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Strength in numbers: A first glance at the 2023 Philadelphia Union



Groundskeepers cut the final overgrown blade of grass. Ticket salesmen are on the horn around the clock filling the last few empty seats. Supporters dust off and lay out their old and new gear in anticipation. Players and coaching staff do their final tactical preparations. Each one of them sleeps a bit less each night, with just one beautifully agonizing thing on their mind: MLS is back this weekend.

And as the season opener against Columbus Crew draws near, it’s time we start thinking about the 2023 edition of the Philadelphia Union. 

Following a historic MLS Cup finalist campaign, in which goals seemed to fly into away teams’ nets more often than Jim Curtin changes his Jordans, and opponents couldn’t seem to distinguish Andre Blake’s goal from the Delaware River, the pressure is on Curtin and his men to get over the hump and raise the MLS Cup trophy for the first time in the history of the club.

In the club’s short history, the Union have already etched their names in MLS history. They’ve shattered both goal-scoring and defensive records. They’ve won the Supporters Shield. They’ve won the Eastern Conference. They’ve changed the way clubs value their academies and their payroll. The last thing on the checklist: is to immortalize themselves and take their place among the greatest squads in league history with an MLS Cup. 

And despite the seemingly gargantuan task of outperforming the magical 2022 campaign, the 2023 Union may have the squad depth to field the best team of the Jim Curtin era. That has to be a nightmarish line to read as a supporter of any other MLS club, and it’s a very real possibility. 

For starters, the team retained almost the entirety of their starting-caliber players from a season ago. Goalkeeper of the year award winner Andre Blake will be between the sticks, defenders Jakob Glesnes, Jack Elliott, Kai Wagner, Nathan Harriel, and Olivier Mbaizo will be back to snuff out danger, midfielders José Martínez, Leon Flach, Alejandro Bedoya, Dániel Gazdag and Jack McGlynn will continue to control the middle of the park and forwards Mikael Uhre and Julián Carranza will once again be hungry to smash in an unprecedented number of goals. Key squad players Matthew Real and Quinn Sullivan are also back.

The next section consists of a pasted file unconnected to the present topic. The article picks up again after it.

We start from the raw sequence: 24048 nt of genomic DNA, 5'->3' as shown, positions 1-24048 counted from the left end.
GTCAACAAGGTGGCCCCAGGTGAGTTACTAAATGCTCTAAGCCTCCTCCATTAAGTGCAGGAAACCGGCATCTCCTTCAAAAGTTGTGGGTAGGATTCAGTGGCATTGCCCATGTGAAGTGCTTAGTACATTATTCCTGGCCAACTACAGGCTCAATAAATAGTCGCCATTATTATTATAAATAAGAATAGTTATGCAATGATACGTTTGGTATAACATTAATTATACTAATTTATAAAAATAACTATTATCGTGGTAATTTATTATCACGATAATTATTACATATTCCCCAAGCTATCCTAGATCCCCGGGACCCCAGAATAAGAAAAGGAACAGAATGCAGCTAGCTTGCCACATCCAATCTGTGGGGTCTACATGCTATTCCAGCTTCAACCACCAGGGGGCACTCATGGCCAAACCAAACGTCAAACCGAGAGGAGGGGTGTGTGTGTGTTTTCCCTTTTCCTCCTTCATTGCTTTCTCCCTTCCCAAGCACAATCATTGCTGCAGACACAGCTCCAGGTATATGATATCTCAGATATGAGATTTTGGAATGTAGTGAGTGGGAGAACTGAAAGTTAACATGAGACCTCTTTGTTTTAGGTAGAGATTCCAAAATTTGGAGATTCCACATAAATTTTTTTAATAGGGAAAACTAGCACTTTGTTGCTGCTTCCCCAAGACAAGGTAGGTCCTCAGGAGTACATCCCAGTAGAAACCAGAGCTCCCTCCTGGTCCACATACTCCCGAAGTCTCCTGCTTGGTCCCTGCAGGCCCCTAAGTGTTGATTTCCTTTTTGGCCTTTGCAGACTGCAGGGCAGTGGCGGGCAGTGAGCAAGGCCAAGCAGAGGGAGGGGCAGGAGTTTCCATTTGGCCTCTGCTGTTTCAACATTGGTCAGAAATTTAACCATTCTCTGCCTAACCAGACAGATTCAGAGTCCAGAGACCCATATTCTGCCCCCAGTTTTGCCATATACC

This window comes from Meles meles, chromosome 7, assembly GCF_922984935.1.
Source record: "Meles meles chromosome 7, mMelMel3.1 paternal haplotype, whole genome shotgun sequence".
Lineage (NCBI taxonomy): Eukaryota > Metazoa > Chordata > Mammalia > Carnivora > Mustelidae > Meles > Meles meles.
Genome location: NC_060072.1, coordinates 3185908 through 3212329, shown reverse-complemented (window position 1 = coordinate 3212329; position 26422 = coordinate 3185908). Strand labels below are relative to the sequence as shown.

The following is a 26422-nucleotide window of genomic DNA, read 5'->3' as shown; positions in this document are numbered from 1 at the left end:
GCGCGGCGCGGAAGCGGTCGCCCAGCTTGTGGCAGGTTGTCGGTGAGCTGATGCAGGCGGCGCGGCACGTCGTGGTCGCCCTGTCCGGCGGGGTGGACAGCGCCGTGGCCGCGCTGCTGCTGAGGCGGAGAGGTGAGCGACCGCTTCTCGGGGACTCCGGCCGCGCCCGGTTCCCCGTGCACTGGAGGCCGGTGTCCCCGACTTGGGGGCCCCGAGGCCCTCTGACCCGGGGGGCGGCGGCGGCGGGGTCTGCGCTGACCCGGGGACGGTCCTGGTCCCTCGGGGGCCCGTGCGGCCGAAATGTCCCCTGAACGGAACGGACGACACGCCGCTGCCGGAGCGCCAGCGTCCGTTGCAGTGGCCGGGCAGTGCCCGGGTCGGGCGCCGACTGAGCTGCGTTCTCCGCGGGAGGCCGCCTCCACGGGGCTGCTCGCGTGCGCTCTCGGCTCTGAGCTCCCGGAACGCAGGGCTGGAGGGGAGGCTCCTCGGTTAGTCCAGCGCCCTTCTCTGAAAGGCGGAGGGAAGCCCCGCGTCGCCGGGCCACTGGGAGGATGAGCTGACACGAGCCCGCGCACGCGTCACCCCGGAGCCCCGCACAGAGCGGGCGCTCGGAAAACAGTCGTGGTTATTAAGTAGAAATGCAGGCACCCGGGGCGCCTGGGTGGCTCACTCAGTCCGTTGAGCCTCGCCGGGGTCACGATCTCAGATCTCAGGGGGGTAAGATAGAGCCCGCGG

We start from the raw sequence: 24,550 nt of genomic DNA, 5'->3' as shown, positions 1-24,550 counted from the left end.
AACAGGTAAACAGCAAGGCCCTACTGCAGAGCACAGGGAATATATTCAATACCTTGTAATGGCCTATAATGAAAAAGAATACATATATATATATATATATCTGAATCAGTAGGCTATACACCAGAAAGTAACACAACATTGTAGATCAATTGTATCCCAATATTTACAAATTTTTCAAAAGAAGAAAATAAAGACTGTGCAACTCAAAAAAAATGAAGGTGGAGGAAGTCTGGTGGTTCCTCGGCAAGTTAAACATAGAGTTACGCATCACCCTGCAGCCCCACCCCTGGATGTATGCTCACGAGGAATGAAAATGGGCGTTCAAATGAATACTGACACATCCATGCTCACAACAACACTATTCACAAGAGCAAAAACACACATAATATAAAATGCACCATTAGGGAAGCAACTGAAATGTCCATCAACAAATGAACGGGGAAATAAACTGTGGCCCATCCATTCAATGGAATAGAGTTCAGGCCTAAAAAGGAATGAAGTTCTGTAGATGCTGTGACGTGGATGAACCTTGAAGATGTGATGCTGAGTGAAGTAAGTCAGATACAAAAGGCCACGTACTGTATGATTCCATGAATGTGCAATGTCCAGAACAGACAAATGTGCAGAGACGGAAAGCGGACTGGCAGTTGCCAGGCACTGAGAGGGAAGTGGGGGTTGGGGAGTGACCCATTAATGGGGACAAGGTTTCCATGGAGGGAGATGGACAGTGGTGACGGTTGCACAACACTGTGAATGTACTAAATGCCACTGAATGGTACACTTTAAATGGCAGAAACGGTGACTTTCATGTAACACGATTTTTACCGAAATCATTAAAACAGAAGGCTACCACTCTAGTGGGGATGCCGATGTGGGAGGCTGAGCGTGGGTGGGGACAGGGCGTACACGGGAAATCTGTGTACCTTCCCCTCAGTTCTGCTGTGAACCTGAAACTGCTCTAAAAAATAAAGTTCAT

The glaring departures were young starlet midfielder Paxten Aaronson, who took his talents across the pond to Eintracht Frankfurt, and Jamaican super-sub forward Cory Burke, who will be with New York Red Bulls in the new season. Homegrown goalkeeper also went to NYCFC in search of more playing time. 

Even if squad retention were the only thing they accomplished in the offseason, the Union would be among the favorites to win the Eastern Conference and compete for the MLS Cup yet again. But there’s more.

Not only did the Union keep their best players, they also added depth to their squad. Former CF Montreal attacking midfielder Joaquín Torres provides an attacking-minded piece for Curtin, while former Orlando City midfielder Andrés Perea will add versatility. In addition, the backline gained a bit of experience with the addition of former Inter Miami defender Damion Lowe. He also represents Jamaica at the international level and will already have chemistry with Andre Blake when the two share the pitch together. 

In essence, Union technical director Ernst Tanner opted out of rebuilding the squad and instead shifted his attention to retooling and running it back. Now, all attention will be on Saturday, when the Union will kick off their 2023 campaign at Subaru Park with an Eastern conference matchup against Columbus. Let the curtains come up, dim the lights. It’s time for another MLS season to begin, and it just might be the best yet for the Philadelphia Union.

Hunter is a writer/contributor for Philadelphia Soccer Now/Brotherly Game covering Union post-game analysis, MLS league-wide news and other stories from the world of footy. He has been covering the Union since 2021.

Copyright © 2024 Philadelphia Soccer Now and Brotherly Game

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